'The Lion King' film review: Slavishly devoted remake ... is OK
The supposed live-action remake of "The Lion King" (opening in theaters July 19) is a perfectly fine Disney film that is not live action nor is it really a reimagining ... but it's still good.
In short: A lion prince flees his pride after the murder of his father, forcing the young cub to learn responsibility. Voiced by Chiwetel Ejiofor, Donald Glover, Beyoncé, Seth Rogen, Billy Eichner, Alfre Woodard, John Oliver and James Earl Jones.
The impulse is to compare Jon Favreau's 2019 version of "Lion King" with the beloved 1994 animated classic. This is an unavoidable comparison that was always going to happen, especially when dealing with one of Disney's most cherished and adored animated movies. Ideally, the audience would be able to forget the original did not exist - but that's essentially impossible, and that's unfortunate for an otherwise pretty good movie that just doesn't stand up to its superior forerunner.
Anyone who has seen the classic "Lion King" has seen Favreau's "Lion King," and that's a problem. This is not merely a reimagining that retains the spirit of the original - the 2019 film is a “remake” in almost the most literal definition of the word. It's nearly a shot-for-shot remake in the vein of Gus Van Sant's "Psycho." The new film includes the same story beats, most of the general dialogue and all the familiar songs - yet the remake drags at times even to the point of boredom. And how a near carbon copy of a film lacks the energy of the original is simple: this update is 30 minutes longer than the original. That's no small setback - the 2019 version is fully 33 percent longer than the original -- all without adding any new subplots or characters. The accumulation of small, needless moments clogs up the otherwise fluid and elegant story of "The Lion King."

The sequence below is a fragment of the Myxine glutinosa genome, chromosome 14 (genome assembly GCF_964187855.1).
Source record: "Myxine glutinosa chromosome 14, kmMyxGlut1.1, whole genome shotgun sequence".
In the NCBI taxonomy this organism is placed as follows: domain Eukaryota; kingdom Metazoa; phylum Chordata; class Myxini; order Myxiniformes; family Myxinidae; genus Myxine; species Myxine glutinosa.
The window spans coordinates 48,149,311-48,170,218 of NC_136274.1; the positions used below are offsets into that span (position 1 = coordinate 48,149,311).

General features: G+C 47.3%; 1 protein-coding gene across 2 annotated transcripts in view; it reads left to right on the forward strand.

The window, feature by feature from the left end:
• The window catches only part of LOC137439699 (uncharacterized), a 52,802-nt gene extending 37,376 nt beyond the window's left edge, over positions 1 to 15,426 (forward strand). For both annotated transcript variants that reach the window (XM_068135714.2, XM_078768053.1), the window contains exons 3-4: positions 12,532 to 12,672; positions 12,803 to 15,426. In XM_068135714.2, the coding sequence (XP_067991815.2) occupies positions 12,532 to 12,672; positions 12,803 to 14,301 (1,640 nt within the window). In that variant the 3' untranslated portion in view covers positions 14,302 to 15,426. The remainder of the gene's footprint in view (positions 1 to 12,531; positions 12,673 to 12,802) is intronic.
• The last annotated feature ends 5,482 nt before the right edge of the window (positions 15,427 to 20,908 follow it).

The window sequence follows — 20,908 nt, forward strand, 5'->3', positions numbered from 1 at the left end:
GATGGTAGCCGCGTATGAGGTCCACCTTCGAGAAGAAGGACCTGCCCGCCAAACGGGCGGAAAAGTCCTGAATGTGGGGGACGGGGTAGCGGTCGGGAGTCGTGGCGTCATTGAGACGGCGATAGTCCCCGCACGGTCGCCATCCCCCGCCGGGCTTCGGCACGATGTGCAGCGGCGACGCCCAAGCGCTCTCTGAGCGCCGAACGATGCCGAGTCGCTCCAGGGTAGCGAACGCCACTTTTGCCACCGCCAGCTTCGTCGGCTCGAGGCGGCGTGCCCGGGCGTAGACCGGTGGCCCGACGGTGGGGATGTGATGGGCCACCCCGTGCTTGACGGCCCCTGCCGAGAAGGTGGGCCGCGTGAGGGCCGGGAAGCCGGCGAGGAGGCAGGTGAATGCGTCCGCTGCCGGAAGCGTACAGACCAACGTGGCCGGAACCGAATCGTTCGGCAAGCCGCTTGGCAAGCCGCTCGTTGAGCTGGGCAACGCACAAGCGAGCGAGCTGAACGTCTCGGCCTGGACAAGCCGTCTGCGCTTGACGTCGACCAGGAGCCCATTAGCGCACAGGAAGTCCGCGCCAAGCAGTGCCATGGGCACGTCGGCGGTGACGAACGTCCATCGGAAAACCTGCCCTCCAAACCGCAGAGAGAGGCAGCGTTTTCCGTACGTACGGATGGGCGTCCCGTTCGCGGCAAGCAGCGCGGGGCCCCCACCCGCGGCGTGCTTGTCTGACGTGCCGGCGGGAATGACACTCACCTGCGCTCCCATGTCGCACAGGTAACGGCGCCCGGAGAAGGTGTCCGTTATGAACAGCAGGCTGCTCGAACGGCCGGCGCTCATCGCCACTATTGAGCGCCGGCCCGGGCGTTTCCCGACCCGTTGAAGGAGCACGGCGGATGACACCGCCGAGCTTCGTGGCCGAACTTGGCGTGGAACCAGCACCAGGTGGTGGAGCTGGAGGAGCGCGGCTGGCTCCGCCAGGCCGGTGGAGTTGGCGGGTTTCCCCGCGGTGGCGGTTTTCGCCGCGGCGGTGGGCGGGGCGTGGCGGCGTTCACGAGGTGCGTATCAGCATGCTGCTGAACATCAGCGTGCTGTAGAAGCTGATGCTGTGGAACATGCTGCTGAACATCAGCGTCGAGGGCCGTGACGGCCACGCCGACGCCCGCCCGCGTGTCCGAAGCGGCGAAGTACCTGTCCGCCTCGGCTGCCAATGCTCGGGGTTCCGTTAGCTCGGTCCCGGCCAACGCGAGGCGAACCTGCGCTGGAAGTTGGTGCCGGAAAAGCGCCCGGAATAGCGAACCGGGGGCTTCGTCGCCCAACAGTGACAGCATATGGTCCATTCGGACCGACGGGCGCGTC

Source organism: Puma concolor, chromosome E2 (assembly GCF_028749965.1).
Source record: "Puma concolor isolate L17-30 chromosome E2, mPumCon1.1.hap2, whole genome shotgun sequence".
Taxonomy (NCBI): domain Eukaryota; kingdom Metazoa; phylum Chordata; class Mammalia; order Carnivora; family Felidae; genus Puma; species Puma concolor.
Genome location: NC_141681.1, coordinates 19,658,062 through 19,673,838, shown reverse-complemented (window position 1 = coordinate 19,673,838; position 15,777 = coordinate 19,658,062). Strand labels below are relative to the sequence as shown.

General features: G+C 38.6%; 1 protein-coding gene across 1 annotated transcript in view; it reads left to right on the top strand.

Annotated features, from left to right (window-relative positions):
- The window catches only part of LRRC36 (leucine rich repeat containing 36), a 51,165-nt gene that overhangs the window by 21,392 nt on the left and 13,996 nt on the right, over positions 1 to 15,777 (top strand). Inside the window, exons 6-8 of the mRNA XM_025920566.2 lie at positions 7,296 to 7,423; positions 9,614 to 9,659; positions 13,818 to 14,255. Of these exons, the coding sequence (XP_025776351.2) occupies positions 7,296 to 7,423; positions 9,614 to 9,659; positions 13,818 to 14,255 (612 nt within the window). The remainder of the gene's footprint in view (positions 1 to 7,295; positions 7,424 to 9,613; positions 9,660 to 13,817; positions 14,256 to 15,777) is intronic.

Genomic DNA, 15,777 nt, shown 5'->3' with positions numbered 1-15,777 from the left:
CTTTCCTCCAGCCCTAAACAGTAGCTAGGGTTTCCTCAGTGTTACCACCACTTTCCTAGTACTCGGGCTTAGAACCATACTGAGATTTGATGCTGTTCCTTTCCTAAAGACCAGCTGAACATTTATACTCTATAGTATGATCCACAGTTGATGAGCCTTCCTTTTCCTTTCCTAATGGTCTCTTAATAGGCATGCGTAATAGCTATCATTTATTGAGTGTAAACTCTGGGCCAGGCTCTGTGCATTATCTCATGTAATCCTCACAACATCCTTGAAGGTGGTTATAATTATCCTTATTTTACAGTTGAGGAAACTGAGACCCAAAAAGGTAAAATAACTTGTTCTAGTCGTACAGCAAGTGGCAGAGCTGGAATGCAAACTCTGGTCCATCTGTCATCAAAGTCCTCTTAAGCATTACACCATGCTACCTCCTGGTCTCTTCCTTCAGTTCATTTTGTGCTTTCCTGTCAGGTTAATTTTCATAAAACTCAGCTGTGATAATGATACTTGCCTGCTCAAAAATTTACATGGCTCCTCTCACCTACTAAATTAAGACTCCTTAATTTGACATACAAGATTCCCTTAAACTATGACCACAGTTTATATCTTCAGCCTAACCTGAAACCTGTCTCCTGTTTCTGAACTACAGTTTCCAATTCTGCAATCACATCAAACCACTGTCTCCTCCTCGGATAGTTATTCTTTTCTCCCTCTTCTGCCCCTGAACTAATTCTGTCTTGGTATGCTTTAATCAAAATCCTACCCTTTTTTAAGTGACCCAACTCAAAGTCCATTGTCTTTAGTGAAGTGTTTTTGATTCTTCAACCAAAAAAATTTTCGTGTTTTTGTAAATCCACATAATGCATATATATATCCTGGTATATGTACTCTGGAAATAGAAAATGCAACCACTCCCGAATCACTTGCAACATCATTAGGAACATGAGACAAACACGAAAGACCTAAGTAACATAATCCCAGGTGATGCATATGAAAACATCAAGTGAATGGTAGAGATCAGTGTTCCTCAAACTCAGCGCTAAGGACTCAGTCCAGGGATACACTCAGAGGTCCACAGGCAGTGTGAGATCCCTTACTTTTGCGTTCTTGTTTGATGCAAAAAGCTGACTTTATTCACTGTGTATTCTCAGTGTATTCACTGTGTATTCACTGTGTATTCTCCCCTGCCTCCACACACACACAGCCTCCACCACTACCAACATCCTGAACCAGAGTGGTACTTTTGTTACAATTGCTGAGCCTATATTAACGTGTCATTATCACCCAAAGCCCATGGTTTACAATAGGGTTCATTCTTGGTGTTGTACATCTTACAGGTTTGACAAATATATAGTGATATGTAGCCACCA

One sequence in particular encapsulates the difference between two versions. In both movies, a guilt-ridden Simba dejectedly collapses on some grass, wherein a small bit of his hair falls off, eventually finding its way to Rafiki, who learns Simba is still alive. The animated original sequence takes just over one minute - and it's a simple scene that follows Simba's hair floating on a gust of wind to Rafiki. The score shifts from Simba's sadness to Rafiki's joyful hope -- all within a minute. Meanwhile, the new film takes a much more circuitous route: involving some insects, the hair floating on a river, then being eaten by a giraffe... who eventually poops it out, so a dung beetle can roll the giraffe poop along until Simba's now excrement-covered tuft finds its way to Rafiki.
The animated classic uses simple, elegant and focused storytelling and magical realism to convey a powerful moment. The 2019 version takes the very same moment, and stretches it out to an arduous journey, achieving the same basic plot points - but draining out all the majesty and heart of the original scene. And that's basically how Favreau made his version of “The Lion King” - by shoving the original into a computer that made all the characters photo-realistic and added in just enough fat to the story to slow it down significantly.
Oh, and this film is not a live-action film. This is still very much an animated film - except the character design is photo-realistic. This then begs the question: what is the point of this "hand-drawn animated converted to photo-realistic animated" exercise -- and that's still pretty unclear. The most cynical interpretation is "cash grab." The most forgiving just accepting this as "The Lion King," as it would appear if it were a Discovery Channel documentary.
All that said, Favreau's "Lion King" is a fine movie. It doesn't advance or bringing anything significantly new to the story (aside from the novelty of photorealistic animation) - but it's still fundamentally the same wonderful story. This is not a bad movie by any stretch, it just lives in the shadow of its more powerful and moving predecessor.
Final verdict: Yes, this is still the wonderful story of "The Lion King," but a slightly inferior version that still entertaining in its own right.
"The Lion King" opens in theaters nationwide July 19. This film has a runtime of 118 minutes and is rated PG for sequences of violence and peril, and some thematic elements.